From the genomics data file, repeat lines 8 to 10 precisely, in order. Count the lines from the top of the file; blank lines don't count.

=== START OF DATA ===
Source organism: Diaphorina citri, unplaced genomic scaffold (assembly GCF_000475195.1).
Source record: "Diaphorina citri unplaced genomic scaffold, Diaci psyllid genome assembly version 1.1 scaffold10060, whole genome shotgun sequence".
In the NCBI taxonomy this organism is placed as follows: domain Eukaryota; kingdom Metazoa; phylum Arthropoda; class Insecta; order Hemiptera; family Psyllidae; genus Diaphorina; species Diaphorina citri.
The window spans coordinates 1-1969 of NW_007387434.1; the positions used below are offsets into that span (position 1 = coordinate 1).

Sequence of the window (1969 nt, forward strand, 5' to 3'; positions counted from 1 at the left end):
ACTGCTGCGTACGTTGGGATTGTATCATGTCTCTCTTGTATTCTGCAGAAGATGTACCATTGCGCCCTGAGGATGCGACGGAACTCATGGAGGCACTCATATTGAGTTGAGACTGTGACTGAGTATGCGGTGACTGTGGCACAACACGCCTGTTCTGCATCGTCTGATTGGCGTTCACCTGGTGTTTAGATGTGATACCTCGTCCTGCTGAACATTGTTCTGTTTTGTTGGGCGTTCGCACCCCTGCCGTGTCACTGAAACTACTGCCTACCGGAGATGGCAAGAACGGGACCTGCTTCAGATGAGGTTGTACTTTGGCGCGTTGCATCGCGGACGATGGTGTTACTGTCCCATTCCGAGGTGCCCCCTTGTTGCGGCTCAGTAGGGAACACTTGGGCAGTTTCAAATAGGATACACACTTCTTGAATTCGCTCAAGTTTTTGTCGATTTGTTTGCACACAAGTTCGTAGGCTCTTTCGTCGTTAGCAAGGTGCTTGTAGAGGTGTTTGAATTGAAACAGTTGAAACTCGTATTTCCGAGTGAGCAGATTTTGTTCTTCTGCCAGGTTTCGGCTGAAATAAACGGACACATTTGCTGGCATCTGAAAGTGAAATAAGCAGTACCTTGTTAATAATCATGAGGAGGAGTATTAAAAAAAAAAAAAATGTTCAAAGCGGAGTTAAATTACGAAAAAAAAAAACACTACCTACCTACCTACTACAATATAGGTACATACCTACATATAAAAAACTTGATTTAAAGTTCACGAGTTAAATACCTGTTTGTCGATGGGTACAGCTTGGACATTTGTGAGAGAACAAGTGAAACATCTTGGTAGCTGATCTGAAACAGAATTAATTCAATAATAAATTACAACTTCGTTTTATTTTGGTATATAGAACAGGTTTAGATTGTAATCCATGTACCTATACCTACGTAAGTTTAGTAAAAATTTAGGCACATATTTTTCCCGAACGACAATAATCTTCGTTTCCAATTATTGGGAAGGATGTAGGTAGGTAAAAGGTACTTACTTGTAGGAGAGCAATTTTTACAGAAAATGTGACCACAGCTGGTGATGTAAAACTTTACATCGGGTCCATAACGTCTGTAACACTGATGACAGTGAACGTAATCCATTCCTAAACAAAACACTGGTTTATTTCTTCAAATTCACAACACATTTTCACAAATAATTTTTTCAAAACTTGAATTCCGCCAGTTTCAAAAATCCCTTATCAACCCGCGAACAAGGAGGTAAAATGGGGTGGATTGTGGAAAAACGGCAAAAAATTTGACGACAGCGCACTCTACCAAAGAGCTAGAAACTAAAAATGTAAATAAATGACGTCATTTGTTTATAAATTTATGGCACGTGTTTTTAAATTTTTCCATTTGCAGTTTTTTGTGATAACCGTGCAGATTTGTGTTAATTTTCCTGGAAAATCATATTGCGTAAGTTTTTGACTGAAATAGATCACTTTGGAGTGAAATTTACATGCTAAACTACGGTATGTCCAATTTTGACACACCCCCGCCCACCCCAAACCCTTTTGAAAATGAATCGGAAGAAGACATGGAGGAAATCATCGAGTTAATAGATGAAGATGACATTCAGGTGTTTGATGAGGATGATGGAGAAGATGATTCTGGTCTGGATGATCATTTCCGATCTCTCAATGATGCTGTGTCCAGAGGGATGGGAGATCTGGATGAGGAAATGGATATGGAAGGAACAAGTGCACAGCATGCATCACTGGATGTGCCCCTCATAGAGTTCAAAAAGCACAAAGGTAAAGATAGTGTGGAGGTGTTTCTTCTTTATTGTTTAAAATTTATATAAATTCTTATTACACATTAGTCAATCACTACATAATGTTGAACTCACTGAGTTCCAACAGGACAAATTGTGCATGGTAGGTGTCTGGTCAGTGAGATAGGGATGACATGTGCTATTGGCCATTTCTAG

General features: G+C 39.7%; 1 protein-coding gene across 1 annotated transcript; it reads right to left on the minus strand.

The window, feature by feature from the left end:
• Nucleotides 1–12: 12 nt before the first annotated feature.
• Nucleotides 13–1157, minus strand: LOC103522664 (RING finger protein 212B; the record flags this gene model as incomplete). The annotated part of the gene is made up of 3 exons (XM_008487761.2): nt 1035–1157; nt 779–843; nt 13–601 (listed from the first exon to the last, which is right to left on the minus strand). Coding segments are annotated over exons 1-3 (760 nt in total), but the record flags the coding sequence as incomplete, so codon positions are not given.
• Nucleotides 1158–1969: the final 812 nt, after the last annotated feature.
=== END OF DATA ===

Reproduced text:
The window, feature by feature from the left end:
• Nucleotides 1–12: 12 nt before the first annotated feature.
• Nucleotides 13–1157, minus strand: LOC103522664 (RING finger protein 212B; the record flags this gene model as incomplete). The annotated part of the gene is made up of 3 exons (XM_008487761.2): nt 1035–1157; nt 779–843; nt 13–601 (listed from the first exon to the last, which is right to left on the minus strand). Coding segments are annotated over exons 1-3 (760 nt in total), but the record flags the coding sequence as incomplete, so codon positions are not given.